NEW YORK — The “world of Oscar de la Renta” is located at 772 Madison Avenue, the designer’s flagship. Now a version of the breadth of offerings can be found in a new leased department at Bloomingdale’s 59th Street flagship.
The concession represents a growth vehicle for de la Renta and signifies milestones for both the designer and retailer.
The 1,000-square-foot space, which bowed Friday, is de la Renta’s first leased department in the U.S. and marks the first time in more than 20 years that the designer’s ready-to-wear is available at Bloomingdale’s.
“When I first came to New York, Bloomingdale’s was the place to be,’ said de la Renta. “It has always been more than a store. It’s truly a destination and a trademark of what this city is all about. I am really happy to be back at Bloomingdale’s in such a meaningful way. The shop is in many ways a celebration of the expanding world of our brand.”
The designer is expected to make an impromptu visit to his leased department some time on Monday.
Leased shops, a retail buzzword, allow brands to manage merchandising, visuals, staffing and operations with guaranteed space in the department or specialty store for up to five years before renewal is required. Brands pay rent and stores can also get a percentage of the revenues, anywhere from 5 to 20 percent. The leasing model is popular in Europe, the Far East and other parts of the world. Selfridges, Harvey Nichols and Harrods in London and Galeries Lafayette in Beijing have a large number of concessions, while at El Palacio de Hierro in Mexico, 95 percent of the luxury vendors operate leased departments within stores.
Louis Vuitton popularized concessions in the U.S., where luxury brands such as Christian Dior, Fendi, Burberry, Gucci, Prada and Miu Miu have been pushing for more leased departments in upscale department stores.
“Our intention is that the leased department business will become an important part of our business model,” said Alexander Bolen, chief executive officer of Oscar de la Renta. “As we think of the future business, we’d like to learn to do leased departments the right way. We’re thinking of this as a very important adjunct to our Madison Avenue store. In inventory matters, we’ll be very nimble.”
He characterized the concession as “fundamentally a wholesale arrangement. We may contribute to that. The risk of the buy, the delivery and the sell-through is all ours. The upside is the margin associated with retail over wholesale,” he said. “It’s our store within the context of being the world of Oscar de la Renta.”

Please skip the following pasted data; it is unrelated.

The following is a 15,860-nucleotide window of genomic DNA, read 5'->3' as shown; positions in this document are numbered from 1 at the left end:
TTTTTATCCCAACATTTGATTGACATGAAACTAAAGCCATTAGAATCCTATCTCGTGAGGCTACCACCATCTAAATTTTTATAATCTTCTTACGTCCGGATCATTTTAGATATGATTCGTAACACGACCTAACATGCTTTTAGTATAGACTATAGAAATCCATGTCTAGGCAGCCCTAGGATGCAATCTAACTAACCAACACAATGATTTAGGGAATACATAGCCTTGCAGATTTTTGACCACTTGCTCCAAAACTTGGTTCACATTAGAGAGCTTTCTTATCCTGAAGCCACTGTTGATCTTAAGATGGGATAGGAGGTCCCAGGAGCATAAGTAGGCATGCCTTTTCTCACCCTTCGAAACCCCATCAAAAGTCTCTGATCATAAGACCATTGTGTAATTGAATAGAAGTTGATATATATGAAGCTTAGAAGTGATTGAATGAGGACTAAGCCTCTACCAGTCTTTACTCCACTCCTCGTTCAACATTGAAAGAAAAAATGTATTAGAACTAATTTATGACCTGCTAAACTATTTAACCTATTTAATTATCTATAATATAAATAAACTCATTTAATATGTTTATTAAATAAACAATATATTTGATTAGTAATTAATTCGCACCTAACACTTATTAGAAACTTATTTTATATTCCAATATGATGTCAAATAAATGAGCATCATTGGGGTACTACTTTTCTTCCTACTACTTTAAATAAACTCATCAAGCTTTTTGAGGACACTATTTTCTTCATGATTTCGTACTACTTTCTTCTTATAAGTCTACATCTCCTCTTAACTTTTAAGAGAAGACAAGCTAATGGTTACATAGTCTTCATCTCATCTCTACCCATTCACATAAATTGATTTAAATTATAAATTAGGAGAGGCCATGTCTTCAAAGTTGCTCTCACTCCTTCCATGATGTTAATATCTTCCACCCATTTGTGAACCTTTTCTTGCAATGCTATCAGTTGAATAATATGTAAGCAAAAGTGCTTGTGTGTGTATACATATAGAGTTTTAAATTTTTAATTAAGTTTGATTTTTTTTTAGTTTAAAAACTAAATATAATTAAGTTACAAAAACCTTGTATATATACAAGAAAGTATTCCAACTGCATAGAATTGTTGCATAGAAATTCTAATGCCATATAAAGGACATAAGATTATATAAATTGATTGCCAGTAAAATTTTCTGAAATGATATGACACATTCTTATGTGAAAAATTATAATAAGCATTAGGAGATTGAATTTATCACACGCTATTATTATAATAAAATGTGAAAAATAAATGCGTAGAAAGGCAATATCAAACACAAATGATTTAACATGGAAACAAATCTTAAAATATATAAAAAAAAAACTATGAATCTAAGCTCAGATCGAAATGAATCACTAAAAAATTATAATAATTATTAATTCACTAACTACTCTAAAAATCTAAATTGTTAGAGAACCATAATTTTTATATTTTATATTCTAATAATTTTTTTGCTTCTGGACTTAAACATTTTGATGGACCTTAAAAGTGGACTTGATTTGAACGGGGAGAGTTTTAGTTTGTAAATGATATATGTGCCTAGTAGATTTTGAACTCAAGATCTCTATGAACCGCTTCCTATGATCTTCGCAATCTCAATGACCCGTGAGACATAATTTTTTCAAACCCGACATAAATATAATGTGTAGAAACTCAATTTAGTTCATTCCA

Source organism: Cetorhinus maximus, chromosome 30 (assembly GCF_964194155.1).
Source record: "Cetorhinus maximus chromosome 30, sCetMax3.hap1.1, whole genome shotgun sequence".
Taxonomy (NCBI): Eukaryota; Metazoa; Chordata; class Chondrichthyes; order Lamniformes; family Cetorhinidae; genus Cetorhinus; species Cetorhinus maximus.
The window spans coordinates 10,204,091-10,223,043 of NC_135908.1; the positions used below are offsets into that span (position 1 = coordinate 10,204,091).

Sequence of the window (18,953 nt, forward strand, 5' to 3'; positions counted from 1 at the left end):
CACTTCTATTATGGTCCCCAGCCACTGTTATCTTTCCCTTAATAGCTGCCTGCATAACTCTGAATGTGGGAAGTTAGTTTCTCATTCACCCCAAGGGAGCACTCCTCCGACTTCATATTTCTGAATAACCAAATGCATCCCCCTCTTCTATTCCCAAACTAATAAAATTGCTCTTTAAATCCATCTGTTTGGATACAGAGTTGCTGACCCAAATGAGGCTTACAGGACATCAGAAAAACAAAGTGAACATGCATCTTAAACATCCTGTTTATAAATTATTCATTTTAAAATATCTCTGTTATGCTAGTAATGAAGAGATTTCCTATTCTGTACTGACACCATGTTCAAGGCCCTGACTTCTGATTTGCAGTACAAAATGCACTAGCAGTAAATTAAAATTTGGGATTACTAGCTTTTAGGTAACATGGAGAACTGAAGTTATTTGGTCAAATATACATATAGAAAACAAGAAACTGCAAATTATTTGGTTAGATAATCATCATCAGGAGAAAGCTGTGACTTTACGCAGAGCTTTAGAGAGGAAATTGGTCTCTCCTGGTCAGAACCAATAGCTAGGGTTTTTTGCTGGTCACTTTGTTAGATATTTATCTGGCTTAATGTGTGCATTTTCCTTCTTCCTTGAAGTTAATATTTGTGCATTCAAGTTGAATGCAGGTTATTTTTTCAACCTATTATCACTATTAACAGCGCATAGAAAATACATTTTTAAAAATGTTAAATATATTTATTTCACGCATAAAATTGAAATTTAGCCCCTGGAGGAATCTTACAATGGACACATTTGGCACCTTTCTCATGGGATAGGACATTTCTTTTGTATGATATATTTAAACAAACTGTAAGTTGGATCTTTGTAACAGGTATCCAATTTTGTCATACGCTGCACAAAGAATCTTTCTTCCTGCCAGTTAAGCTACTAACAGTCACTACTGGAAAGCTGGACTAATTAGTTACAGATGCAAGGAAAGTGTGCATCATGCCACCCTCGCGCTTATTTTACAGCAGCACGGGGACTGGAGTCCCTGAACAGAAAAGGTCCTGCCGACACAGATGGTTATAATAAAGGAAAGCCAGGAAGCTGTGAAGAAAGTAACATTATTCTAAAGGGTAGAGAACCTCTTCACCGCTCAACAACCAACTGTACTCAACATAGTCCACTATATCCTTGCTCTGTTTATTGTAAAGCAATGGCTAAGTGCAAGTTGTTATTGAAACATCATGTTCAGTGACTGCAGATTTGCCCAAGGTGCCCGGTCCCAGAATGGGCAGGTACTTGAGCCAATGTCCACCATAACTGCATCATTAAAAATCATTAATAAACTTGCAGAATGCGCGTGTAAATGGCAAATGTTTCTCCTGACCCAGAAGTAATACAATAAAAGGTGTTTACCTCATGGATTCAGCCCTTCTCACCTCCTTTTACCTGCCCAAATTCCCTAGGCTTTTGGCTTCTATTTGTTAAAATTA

The Bloomingdale’s concession qualifies as a “world of” distribution point because it showcases multiple categories such as rtw, shoes, handbags, jewelry and home. The various products are woven together in displays where shoes, handbags and jewelry are grouped on shelves, a white flower necklace is used to accessorize a resort blouse and home items such as a champagne bucket ($350) are used as an accent and a tray holds accessories. A black silk satin mule is $775; a Mulberry snakeskin roll clutch, $1,190; a Kelly chine tartan silk taffeta dress, $2,490, and a black silk faille gown with gold bullion and bead toile embroidery, $13,990.
“We can’t do that with a shop-in-shop,” Bolen said, explaining that the merchandise would be chosen by the department store’s “ready-to-wear buyer [only], not a shoe buyer or a jewelry buyer. We’re presenting a broad assortment. In Europe, it’s a more common arrangement, and we want to figure out how to do it.”
Special orders will be part of the business. Clients will even be able to purchase bridal gowns from look books on iPads that staffers will carry; an eager mother-of-the-bride was shopping for a dress during the department’s opening hours on Friday.
Bolen said the company is speaking with other American retailers, but declined to name them. “We’re having some discussions. There’s no exclusivity period [at Bloomingdale’s]. This is our store within Bloomingdale’s. We’re a rent-paying tenant.”
Oscar de la Renta is talking to Harrods about opening a leased department there. “We haven’t been able to reach a financial agreement yet,” Bolen said, “but we’re still talking. It’s something I want to do.”
“We’ve had Oscar de la Renta in the store for about four minutes,” Frank Doroff, vice chairman and general merchandise manager of rtw and bloomingdales.com, said just after the designer area was unveiled. “We’ve wanted him for as long as I’ve been here, which is 22 years. We’re ecstatic to have him here.”
“For the U.S., we’re doing business in a unique way,” Bolen said. “We’ve been growing our partnership with Bloomingdale’s with fragrance and home products. We opened apparel as a wholesale account at Bloomingdale’s in Chestnut Hill, outside Boston.”
The leased department gelled after Bloomingdale’s approached de la Renta about getting rtw distribution for 59th Street. “We have a great relationship with Bergdorf Goodman and a fantastic relationship with Saks Fifth Avenue,” Bolen said. “When considering distribution, we always ask ourselves, ‘Is there a customer we are not currently serving?’ The answer was, ‘Yes.’ There’s an affluent international tourist at Bloomingdale’s that we don’t serve. We went to address the proposal and lo and behold, we were able to work something out.”
Besides controlling inventory, leased departments allow vendors to hire their own staff, which is seen as a big plus. “You can control the environment in terms of people and customer service matters,” Bolen said.
Anna Lee Bassani-Mena, de la Renta’s manager at Bloomingdale’s, was previously a manager at Saks Fifth Avenue and trained for several weeks at the de la Renta Madison Avenue flagship. The department has four full-time staffers including the manager.
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